We plan to conduct an effectiveness study and an economic evaluation study, where the Salut Programme interventions (integrated within care-as-usual) will be compared with care-as-usual over the periods of pregnancy, delivery and the child's first 2 years of life. The Salut Programme was implemented since 2006, initially only in parts of the Västerbotten County, creating the Salut area and the non-Salut area, respectively. A register-based retrospective observational study design will be used taking advantage of the already existing data sources with respect to exposures and outcomes.25 We will simulate an experiment by retrospectively identifying and comparing children and their parents in the Salut area (intervention group) and the non-Salut area (non-intervention group), and by comparing the premeasure period (2002–2004) and the postmeasure period (2006–2008) for both groups (figure 1). We will use an intention-to-treat approach;26 thus, the area of residence at the child's birth determines if the child and parents are classified as belonging to the intervention or comparison group, respectively.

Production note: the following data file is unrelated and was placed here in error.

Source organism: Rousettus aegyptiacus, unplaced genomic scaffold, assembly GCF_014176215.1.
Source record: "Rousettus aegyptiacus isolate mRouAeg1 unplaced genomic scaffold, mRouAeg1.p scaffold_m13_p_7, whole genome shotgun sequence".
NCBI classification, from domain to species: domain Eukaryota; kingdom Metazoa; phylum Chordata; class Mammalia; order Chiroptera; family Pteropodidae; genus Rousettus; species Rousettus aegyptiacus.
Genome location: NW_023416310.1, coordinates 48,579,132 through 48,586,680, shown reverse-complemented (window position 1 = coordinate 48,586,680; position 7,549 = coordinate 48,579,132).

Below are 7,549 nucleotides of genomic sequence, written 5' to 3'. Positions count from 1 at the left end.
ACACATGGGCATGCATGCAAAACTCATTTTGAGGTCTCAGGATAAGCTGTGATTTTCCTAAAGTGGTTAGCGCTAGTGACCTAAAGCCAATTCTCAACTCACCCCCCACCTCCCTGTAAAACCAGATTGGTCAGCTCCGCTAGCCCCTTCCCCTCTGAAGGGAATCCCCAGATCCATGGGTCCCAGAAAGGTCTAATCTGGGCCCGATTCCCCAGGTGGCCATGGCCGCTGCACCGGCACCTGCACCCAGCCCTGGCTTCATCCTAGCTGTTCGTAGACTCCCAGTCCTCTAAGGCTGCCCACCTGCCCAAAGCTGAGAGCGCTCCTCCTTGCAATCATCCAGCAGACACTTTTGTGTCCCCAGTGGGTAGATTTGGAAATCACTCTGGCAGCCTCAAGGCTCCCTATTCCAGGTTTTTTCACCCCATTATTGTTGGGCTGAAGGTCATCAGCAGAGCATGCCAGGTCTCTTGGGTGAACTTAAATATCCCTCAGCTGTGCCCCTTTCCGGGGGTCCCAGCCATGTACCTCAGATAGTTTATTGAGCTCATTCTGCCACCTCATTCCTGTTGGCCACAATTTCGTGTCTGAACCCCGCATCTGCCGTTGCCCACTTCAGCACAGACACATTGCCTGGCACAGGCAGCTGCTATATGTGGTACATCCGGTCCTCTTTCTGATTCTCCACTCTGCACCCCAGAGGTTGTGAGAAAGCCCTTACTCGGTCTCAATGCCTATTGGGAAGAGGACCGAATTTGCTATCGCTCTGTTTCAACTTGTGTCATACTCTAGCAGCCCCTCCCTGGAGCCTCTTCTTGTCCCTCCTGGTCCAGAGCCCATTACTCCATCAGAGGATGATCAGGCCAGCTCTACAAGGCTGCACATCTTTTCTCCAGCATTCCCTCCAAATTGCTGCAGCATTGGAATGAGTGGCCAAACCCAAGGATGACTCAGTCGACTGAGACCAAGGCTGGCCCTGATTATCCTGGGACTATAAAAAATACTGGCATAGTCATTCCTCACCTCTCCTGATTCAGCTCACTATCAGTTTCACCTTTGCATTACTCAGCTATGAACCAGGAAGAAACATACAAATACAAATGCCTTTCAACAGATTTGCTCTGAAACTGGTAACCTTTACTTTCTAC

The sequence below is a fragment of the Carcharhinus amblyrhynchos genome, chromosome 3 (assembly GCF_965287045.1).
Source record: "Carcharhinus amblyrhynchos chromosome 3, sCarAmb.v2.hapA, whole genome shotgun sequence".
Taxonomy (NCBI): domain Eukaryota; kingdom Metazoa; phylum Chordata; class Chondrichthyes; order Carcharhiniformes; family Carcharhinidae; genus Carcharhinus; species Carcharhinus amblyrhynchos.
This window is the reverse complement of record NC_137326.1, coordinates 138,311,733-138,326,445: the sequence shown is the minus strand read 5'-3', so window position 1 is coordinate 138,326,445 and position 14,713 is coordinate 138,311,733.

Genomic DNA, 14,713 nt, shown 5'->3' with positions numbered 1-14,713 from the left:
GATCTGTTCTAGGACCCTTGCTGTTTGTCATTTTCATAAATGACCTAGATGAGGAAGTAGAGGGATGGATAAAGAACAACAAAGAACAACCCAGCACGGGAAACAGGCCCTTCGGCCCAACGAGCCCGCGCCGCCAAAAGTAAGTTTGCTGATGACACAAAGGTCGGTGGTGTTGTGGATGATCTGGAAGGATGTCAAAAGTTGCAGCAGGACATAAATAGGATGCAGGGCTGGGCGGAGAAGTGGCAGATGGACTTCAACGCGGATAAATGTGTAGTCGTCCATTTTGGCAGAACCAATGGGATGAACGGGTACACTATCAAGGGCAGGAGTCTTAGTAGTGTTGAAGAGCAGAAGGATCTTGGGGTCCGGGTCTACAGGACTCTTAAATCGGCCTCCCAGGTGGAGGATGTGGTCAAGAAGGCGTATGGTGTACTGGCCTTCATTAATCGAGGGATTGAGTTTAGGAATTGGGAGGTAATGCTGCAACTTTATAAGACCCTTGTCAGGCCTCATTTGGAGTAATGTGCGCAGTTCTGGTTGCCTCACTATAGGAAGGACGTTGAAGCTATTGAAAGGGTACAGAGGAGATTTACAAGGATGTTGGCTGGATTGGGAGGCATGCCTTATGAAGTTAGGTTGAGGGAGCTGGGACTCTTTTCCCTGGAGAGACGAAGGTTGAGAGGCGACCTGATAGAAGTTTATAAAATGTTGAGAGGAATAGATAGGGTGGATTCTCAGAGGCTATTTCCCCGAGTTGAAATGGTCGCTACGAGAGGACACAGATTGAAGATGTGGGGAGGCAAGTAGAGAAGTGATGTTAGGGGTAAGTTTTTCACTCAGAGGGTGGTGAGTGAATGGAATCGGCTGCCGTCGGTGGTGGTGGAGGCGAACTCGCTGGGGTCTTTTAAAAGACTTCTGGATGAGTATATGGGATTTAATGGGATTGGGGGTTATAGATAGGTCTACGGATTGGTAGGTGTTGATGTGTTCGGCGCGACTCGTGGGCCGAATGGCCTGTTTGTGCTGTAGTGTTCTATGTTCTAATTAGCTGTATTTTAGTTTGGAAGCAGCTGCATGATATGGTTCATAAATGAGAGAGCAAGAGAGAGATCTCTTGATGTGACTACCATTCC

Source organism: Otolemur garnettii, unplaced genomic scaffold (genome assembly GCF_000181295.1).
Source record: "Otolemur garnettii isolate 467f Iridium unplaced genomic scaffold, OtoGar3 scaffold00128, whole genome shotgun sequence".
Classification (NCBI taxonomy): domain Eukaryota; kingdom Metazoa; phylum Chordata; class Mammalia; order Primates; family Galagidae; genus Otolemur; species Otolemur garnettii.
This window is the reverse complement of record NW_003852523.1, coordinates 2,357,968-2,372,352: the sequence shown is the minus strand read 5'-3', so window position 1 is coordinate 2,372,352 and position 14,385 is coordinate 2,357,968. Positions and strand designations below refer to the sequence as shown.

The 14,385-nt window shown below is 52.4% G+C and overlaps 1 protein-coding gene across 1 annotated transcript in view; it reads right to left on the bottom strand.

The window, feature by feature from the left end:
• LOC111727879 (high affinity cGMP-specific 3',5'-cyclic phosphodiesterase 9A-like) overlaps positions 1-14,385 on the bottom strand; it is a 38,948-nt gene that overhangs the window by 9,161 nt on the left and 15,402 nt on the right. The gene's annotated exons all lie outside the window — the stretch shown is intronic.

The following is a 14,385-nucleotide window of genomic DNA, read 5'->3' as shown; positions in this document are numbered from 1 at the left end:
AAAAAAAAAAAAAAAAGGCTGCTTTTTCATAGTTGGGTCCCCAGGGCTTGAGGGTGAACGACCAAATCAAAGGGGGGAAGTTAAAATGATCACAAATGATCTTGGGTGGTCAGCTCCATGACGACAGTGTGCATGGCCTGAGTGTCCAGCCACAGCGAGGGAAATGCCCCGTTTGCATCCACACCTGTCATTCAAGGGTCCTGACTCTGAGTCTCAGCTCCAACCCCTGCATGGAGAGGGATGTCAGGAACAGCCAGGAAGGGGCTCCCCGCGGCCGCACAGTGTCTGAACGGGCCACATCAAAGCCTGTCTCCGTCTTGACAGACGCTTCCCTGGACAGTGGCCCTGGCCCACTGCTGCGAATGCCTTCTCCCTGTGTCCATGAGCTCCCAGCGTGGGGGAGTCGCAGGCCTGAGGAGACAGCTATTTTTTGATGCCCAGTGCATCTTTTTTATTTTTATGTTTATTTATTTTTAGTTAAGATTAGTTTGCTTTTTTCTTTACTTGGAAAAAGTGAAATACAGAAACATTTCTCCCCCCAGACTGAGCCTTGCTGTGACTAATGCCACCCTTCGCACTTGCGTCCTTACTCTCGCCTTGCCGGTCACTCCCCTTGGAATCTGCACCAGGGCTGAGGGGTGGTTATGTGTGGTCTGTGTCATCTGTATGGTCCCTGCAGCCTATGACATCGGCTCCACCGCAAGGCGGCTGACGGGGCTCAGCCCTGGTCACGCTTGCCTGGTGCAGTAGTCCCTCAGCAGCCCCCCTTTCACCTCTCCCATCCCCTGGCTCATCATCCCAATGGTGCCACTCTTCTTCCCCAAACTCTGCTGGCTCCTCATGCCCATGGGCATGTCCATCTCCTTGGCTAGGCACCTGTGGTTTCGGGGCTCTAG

Figure 1

Study design to be used in the Salut Programmes' effectiveness study and economic evaluation study. Comparisons will be made for children and their parents in the Salut area and non-Salut area, respectively, considering both the premeasure period (2002–2004) and the postmeasure period (2006–2008).